2 Top Generals Say They Advised Biden to Keep 2500 Troops in Afghanistan
Biden says that he does not recall any such advice given to him by General Milley and General McKenzie.
The chairman of the US Joint Chiefs of Staff General Mark Milley and the commander of the US Central Command General Kenneth McKenzie, in their testimonies to the Senate on 28 September, claim that they advised President Biden against the total withdrawal of US troops from Afghanistan, The New York Times reported.
General Milley went on to say that the withdrawal was "a logistical success but a strategic failure."
General McKenzie, who was responsible for the withdrawal of US troops from Afghanistan, said that he had personally suggested to President Biden about maintaining a force of 2,500 troops in the country now ruled by the Taliban.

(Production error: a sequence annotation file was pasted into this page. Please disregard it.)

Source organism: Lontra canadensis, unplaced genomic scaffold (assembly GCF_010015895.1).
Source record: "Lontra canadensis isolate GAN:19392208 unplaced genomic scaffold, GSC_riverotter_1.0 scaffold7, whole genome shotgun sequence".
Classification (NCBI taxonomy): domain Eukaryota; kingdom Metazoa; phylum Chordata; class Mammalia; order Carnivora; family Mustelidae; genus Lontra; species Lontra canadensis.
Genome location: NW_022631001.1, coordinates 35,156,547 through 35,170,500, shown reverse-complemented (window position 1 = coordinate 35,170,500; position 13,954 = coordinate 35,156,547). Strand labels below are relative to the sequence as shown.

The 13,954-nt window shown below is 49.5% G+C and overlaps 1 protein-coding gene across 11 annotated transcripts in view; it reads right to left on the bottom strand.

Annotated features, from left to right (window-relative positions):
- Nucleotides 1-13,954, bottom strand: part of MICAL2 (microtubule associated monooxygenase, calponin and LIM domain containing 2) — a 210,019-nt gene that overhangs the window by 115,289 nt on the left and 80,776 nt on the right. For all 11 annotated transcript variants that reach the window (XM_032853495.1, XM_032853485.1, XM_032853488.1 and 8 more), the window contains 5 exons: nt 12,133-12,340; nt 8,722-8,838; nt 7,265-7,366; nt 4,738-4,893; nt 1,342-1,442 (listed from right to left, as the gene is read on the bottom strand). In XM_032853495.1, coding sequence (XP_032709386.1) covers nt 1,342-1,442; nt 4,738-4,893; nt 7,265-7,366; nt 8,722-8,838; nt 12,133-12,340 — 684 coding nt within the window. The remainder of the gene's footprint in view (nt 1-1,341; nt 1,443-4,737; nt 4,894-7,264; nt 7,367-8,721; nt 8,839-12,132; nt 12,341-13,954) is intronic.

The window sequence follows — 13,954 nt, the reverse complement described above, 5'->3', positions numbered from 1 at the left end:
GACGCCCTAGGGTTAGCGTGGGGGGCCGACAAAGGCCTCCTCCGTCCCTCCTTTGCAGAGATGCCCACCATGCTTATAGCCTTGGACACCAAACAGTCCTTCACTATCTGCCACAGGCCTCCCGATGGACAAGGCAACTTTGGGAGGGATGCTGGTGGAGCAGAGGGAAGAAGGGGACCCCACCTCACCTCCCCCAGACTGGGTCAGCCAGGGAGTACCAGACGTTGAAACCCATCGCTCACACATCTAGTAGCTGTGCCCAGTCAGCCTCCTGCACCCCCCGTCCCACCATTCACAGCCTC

The testimony by Milley seems to be inconsistent with what President Biden had told a reporter of ABC news on 19 August, that he did not remember anyone giving him any advice against the complete withdrawal.
Defense Secretary Lloyd J. Austin who was also present in the Senate hearing, admitted that the mostly bloodless defeat of the Afghan forces in the dying days of the 20 year old Afghanistan war shocked a lot of top US commanders.
He also said that there was the "need to consider some uncomfortable truths", that US commanders failed to "fully comprehend the depth of corruption and poor leadership" in the Afghan army, the New York Times added.
Jen Psaki, the spokeswoman for the White House, was also asked about the testimonies of the generals, who replied that "the president values the candid advice of... the joint chiefs and the military," but "that doesn't mean he always agrees with it", BBC reported.
In what seemed like an effort to defend the President's decision, she said that keeping US troops in Afghanistan after the deadline that had been agreed upon between the US and the Taliban, would have started a new war between the two.
(With inputs from New York Times and BBC)
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